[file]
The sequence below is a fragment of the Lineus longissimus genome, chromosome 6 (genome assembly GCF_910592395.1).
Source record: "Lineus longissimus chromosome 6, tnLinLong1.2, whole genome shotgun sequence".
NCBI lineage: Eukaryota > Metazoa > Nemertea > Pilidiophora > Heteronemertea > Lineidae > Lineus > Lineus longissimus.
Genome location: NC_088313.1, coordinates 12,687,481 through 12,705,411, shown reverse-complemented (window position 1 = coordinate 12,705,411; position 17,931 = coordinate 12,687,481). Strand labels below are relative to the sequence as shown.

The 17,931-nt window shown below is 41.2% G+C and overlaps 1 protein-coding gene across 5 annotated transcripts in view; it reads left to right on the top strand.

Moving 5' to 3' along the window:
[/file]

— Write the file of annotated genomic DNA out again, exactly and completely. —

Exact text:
The sequence below is a fragment of the Lineus longissimus genome, chromosome 6 (genome assembly GCF_910592395.1).
Source record: "Lineus longissimus chromosome 6, tnLinLong1.2, whole genome shotgun sequence".
NCBI lineage: Eukaryota > Metazoa > Nemertea > Pilidiophora > Heteronemertea > Lineidae > Lineus > Lineus longissimus.
Genome location: NC_088313.1, coordinates 12,687,481 through 12,705,411, shown reverse-complemented (window position 1 = coordinate 12,705,411; position 17,931 = coordinate 12,687,481). Strand labels below are relative to the sequence as shown.

The 17,931-nt window shown below is 41.2% G+C and overlaps 1 protein-coding gene across 5 annotated transcripts in view; it reads left to right on the top strand.

Moving 5' to 3' along the window: